IT’S FINALLY HAPPENING. The long awaited, much anticipated Zephyr Bar on Front Street is opening next Wednesday, October 5th.
It’s Marquette’s first wine bar which will also feature plenty of craft beers, desserts, and small dishes–soups, salads, meats, cheeses, and specialties.
There’ll be enough for a dinner if you order a few dishes, but no entrees. The expectation is that most people will come here before dinner for wine and a bite to eat, or after dinner for a drink and dessert.
A nice complement to the other restaurants in town.
A casual, comfortable, sophisticated atmosphere. A huge piece of local artwork dominates the wall behind the bar.
Intensive staff training is now underway.
The hours? 4 pm to 11 pm, Tuesday through Sunday. Closed Monday.
ONE WORD TO describe the newly opened Roam Inn in Munising: class.
But it’s an outdoorsy, Upper Peninsula kind of class. Finely crafted wood and metal work throughout the 18 room hotel, spectacular photographs of the U.P. adorning the walls, a sense of handsomeness and solidity inside and out.
No trophy deerheads hanging on the walls. No mounted rifles either. No Packers or Lions paraphernalia. And no cutesy signs. Not that kind of place.
Their website was launched Friday. Reservations are already coming in for fall and winter. So far, a sprinkling of walk-ins have discovered the place and had to be mightily impressed.
The inn’s restaurant, to be named Tracey’s (after a friend/chef), may open within 45 days. That’s the hope anyway. It’ll be American fare–steaks, chicken, fish, maybe elk–but with premium grade meats, something that owner Tom Dolaskie says won’t be found elsewhere in Munising.
All in all, an auspicious beginning, and a helluvan upgrade for Munising.
EXPECT THE WRITERS from Delta Sky magazine to be descending on Marquette County in the next couple of weeks.
They’ll be preparing stories on us for their December issue. Travel Marquette has been selling ads for the magazine–and they seem expensive until you consider the reach of Delta Sky.
The magazine is read by an estimated five million readers a month. And they’re mostly monied travelers looking for a new place to visit.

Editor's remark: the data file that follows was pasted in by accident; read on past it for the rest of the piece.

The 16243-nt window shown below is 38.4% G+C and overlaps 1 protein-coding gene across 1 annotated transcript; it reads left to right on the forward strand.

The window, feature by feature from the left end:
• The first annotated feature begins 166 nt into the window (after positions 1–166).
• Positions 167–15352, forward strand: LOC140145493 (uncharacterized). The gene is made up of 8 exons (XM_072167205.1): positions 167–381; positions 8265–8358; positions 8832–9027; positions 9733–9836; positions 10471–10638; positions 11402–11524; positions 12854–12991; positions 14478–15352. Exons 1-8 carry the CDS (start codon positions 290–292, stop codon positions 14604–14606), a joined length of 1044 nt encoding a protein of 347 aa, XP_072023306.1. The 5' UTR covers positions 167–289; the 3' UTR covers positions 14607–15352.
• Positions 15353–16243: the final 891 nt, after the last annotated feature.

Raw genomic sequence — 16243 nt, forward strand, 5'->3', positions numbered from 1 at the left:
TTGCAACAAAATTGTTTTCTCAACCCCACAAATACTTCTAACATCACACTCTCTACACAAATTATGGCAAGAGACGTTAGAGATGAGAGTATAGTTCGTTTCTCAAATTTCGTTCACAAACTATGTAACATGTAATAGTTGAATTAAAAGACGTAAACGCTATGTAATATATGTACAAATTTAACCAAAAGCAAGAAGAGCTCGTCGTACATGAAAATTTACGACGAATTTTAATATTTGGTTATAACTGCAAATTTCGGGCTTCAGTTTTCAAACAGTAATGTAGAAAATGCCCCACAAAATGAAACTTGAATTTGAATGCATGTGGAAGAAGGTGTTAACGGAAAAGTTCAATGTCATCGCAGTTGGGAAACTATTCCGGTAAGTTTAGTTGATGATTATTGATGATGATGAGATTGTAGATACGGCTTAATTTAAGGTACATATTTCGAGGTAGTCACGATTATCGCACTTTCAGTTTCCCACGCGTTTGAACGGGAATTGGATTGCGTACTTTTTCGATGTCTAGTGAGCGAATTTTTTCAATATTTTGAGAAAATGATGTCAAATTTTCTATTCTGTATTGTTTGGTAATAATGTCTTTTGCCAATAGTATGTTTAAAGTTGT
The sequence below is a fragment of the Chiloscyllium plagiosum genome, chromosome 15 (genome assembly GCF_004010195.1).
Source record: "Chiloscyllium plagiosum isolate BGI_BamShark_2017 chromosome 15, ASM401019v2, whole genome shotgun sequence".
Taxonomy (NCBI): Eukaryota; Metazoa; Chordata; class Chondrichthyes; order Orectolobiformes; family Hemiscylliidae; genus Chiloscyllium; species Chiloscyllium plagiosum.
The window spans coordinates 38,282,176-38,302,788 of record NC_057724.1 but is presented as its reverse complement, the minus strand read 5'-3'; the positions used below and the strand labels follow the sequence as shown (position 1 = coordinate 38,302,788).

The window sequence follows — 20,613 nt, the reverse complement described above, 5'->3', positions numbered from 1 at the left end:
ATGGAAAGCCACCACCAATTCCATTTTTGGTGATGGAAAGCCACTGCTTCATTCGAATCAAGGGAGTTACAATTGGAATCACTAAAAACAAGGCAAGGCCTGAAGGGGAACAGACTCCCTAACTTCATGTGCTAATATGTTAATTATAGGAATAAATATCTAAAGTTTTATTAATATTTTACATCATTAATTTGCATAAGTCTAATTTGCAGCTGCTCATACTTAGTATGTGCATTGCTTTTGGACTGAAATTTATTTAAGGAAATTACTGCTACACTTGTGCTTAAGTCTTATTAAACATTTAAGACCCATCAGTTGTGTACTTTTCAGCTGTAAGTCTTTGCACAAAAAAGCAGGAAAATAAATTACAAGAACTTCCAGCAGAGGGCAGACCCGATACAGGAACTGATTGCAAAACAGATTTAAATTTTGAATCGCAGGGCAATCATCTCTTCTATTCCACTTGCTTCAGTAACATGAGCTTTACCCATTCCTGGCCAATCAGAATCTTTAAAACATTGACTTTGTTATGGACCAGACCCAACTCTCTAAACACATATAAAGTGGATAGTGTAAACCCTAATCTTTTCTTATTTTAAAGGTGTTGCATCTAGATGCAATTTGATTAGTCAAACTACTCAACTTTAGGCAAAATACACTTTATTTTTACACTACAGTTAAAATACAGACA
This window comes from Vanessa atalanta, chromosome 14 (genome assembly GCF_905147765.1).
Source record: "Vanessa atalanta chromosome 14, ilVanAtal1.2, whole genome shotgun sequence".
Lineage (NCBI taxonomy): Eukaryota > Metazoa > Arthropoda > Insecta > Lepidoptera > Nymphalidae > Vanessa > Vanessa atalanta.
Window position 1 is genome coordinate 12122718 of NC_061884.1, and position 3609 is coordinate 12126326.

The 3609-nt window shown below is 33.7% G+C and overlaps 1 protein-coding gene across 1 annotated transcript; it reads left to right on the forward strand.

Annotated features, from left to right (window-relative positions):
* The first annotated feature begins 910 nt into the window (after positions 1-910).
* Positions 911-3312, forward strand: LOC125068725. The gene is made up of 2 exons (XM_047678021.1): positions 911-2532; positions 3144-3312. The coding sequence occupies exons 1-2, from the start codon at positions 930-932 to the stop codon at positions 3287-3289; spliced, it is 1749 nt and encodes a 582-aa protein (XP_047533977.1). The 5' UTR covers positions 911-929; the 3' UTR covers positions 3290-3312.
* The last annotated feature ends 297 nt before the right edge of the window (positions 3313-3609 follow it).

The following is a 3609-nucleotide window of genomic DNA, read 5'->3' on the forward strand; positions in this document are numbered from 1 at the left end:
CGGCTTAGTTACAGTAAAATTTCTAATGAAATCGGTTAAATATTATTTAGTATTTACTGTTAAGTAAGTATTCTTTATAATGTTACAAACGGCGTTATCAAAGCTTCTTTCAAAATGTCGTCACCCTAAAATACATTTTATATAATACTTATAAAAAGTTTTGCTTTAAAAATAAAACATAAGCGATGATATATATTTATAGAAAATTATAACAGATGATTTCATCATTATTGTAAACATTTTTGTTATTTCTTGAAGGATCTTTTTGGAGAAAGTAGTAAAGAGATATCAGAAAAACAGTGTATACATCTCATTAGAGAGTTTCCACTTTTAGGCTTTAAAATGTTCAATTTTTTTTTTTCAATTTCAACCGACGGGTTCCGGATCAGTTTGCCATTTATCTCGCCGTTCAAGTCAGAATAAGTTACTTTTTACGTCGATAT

How long will the article be? Interesting question. It’ll be determined by how much ad space is sold. You can still get into it by emailing email@example.com.
Right now, the article looks like it’ll be several pages long.
Several pages. On little, remote, underpopulated Marquette County. Yikes.
Prepare for a new influx of tourists next year.
MAYBE THIS ISN’T news but it sure as hell is worth noting.
Ten years ago developer Lynn Swadley took a huge chance buying 105 acres in Marquette and announcing the formation of the Harlow Farms Conservation Community.
It’d be single family homes, condos, apartments, a comprehensive senior center…and 30 acres set aside permanently for nature trails.
Great idea. But then the recession and housing collapse hit in 2008-2009. Coulda been disaster.
And yet it wasn’t. Harlow Homes survived, even thrived. Today, it’s home to 165 housing units, with more being built and more to come. A $45 million economic impact so far.
A vastly increased tax base for Marquette.
And 30 pristine acres for us all to enjoy.
Sometimes development, even in the face of adversity, is done exactly right.
SO YOU WERE wondering whether the recently disclosed Wells Fargo scandal affected the U.P?
Turns out, the Wells Fargo corporate folks don’t have a geographical breakdown of the scam. Which means they can’t (or won’t) tell you whether we had problems here.
Quick background: Bank employees all over the nation, under intense pressure to increase business, created bogus bank and credit card accounts for unwitting customers over the last several years.
Employees were fired, fines were paid.
Wells Fargo says they’ve conducted an extensive review of their accounts, and refunded money where they found problems.
But the bottom line for U.P. customers? If you suspect any improprieties, stop by the bank and review your accounts with an executive.
ALL RIGHT, THIS is the last time you’ll read about former WJMN anchor Gabe Caggiano in Word on the Street (we hope).
He’s been sentenced to 41 months in a federal prison.
Background: Caggiano anchored here for about a year after being fired at previous jobs for being troublesome. Threats, harassment, violent outbursts, drug abuse. In fact, he threatened his boss here in Marquette.
But then the real legal trouble began. He was arrested last year for threatening and harassing another former boss in Texas, along with the executive’s wife.
He pleaded guilty to those charges earlier this year, and now he’ll spend the next three and a half years behind bars.
Caggiano, in court, apologized for his behavior and also had this to say: “I’m affectionately called the TV terrorist. Now, I’m called the TV train wreck.”
ON A HAPPIER note, U.P. artists are getting exposure like never before.
51 of them have works on display at ArtPrize in Grand Rapids, 28 of them in a special exhibition space at Devos Place, the most heavily trafficked art venue in the city.
Among the Marquette artists and sculptors: Kathleen Conover, Earl Senchuk, Gordon Gearhart, and Mike Friend.
An estimated 400,000 art-lovers will be visiting Grand Rapids for ArtPrize. It’s a fair guess that at least half of them will be taking a good, long look at the U.P. talent on display.
And they’ll discover we’ve got a lot more than beer, pasties, and snow up here.
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